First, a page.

Let me give you an example. Despite how our story often is told, we no longer can claim that we were just the innocent victims of violence during the church’s early years. While our forbearers were certainly the targets of persecution on various occasions, more than once they provoked and initiated violence because of judgmental attitudes toward others. In the pressure-filled years of the early church, violence and militancy overtook Christ’s message of reconciliation, forgiveness, and peace.

To move ahead with integrity in our emphasis on sharing the peace of Jesus Christ, we must repent of and learn from the violent episodes in church history. Only through honest examination, including identifying any remaining signs of these tendencies, can we continue on the restoring path of peace, reconciliation, and healing of the spirit to which God calls us.
We can take these steps because we know that our history does not have to be without blemish to reveal the hand of God working in the movement. Ironically, one of the primary principles of scripture is that God’s grace is revealed most clearly by its working in and through humanity, especially human weakness and sin. Viewing our history through this lens allows us to be affirming, honest, and sympathetic.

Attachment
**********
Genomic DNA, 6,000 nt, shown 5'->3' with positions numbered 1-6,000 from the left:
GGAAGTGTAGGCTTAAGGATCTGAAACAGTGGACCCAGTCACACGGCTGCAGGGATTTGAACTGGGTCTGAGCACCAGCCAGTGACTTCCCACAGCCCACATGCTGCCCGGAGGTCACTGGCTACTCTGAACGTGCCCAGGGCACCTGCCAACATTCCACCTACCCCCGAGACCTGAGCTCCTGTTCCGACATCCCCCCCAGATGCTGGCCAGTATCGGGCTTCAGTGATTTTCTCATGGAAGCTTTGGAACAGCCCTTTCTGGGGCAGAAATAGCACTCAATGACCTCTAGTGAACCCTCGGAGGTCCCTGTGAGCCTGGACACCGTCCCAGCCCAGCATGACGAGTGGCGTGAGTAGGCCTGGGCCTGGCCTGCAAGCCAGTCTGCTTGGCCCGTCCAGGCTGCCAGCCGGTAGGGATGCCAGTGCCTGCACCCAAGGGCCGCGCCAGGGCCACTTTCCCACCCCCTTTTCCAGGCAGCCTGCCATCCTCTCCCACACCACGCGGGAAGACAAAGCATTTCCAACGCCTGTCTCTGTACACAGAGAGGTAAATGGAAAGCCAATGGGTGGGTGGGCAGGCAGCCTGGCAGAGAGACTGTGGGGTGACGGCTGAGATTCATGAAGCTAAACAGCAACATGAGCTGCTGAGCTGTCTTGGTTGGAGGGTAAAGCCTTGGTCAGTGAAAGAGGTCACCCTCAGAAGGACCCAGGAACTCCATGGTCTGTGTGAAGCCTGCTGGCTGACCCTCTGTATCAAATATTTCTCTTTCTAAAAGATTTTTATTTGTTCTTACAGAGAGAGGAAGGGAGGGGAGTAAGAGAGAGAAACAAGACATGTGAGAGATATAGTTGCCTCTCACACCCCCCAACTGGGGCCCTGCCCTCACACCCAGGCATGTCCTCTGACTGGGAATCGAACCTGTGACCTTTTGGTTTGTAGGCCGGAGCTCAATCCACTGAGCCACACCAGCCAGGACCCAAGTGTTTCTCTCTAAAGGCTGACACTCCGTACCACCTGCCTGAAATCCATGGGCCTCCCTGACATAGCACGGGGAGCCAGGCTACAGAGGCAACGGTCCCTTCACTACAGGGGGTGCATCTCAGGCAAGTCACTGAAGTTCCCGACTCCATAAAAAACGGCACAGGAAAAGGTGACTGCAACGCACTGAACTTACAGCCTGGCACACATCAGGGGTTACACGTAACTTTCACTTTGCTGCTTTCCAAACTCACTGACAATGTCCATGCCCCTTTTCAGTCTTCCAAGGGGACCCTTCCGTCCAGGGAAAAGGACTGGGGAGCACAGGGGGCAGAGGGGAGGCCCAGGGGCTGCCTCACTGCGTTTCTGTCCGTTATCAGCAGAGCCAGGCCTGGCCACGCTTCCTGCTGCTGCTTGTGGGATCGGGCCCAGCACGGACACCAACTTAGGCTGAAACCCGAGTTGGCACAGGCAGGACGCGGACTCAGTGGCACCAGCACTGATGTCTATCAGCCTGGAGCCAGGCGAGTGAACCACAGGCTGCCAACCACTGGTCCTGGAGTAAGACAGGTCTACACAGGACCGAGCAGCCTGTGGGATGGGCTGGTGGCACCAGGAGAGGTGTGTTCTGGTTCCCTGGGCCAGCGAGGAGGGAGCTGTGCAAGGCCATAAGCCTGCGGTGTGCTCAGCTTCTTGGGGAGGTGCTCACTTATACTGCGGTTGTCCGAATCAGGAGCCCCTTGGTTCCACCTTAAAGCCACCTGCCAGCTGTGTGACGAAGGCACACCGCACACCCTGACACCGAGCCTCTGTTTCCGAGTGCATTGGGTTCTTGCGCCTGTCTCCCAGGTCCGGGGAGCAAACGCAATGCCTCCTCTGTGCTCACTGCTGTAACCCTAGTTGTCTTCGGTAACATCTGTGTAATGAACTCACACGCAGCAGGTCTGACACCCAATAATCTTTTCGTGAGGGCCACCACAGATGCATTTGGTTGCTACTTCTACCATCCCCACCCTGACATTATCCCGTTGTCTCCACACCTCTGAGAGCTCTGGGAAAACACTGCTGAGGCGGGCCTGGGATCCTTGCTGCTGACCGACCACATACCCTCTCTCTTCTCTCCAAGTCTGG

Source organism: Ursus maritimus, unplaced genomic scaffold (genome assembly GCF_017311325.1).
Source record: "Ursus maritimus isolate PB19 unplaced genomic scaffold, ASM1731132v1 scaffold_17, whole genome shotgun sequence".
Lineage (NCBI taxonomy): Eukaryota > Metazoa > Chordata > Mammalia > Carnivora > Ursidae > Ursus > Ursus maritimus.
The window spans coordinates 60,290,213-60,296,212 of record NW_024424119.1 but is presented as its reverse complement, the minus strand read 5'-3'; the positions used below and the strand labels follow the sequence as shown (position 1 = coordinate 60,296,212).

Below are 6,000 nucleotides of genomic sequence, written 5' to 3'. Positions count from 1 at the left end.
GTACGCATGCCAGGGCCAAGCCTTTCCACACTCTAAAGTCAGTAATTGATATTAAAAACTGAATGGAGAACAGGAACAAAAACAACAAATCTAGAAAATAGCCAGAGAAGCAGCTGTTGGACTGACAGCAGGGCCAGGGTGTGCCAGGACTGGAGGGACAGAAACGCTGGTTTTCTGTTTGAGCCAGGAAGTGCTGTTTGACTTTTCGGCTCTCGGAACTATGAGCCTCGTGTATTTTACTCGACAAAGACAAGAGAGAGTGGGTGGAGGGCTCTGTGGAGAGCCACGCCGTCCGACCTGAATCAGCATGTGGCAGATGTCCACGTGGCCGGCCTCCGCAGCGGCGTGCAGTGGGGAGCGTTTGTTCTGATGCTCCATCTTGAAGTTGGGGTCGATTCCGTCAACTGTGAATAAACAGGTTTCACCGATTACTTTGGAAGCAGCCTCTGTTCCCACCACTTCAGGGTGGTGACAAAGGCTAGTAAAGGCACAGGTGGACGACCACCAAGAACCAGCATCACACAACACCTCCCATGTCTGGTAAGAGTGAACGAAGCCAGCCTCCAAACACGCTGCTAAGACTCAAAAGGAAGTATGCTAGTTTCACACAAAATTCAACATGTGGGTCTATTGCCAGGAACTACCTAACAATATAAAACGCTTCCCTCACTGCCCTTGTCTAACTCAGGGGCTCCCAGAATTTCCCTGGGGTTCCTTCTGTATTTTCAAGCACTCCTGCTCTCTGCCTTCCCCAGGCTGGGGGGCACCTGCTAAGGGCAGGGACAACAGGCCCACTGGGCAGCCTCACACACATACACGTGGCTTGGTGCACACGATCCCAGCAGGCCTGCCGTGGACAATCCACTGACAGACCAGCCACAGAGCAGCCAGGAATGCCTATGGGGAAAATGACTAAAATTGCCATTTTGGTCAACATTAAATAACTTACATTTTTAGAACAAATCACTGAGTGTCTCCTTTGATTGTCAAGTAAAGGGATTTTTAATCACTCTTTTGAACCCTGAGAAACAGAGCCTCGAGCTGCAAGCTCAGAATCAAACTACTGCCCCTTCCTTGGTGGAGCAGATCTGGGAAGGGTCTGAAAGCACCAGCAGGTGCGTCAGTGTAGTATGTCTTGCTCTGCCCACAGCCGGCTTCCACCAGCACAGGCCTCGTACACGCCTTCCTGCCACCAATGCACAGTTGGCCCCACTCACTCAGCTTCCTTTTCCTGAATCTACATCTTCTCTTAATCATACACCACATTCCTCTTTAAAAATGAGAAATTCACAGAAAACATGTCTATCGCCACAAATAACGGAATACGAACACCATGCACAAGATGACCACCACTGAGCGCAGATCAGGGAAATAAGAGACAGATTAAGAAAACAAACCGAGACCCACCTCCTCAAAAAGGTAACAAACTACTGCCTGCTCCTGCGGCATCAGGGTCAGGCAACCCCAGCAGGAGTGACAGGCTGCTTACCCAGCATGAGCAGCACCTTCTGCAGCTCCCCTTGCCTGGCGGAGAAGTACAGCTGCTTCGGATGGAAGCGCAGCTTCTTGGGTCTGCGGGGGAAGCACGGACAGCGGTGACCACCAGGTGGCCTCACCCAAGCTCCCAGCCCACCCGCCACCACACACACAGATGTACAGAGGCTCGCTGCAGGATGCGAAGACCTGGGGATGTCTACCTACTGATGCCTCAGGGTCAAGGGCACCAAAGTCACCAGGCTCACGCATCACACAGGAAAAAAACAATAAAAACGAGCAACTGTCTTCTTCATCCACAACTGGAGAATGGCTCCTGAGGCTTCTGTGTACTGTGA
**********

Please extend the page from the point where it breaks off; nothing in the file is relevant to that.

We also need to recognize the longer part of our history by far is the story of the Reorganization. That history makes up over 150 years of our heritage. It is the story of Jason Briggs whose account of his experience with the Spirit in response to prayer about the future of the church became the rallying point for the “scattered Saints.” It is the story of the faith, courage, and tenacity of Emma Smith. Without her we would not be here. It also is the story of the pivotal response of Joseph Smith III to the leadings of the Spirit in his young life.

The 2010 World Conference will include a celebration of the 150th anniversary of the 1860 conference, where Joseph III accepted his prophetic calling. His fifty years of wise, pastoral, visionary leadership provided the tone and direction that continue to shape the church.

Joseph III set the church on the path to becoming a faith movement dedicated to the pursuit of reconciliation and peacefulness as the hope of Zion and the essence of the gospel. Speaking to a special conference in 1863 about the desired focus of church ministry, he said: “We should preach the peaceable things of the Kingdom.” (The True Latter Day Saints’ Herald, vol. 4, p. 30.)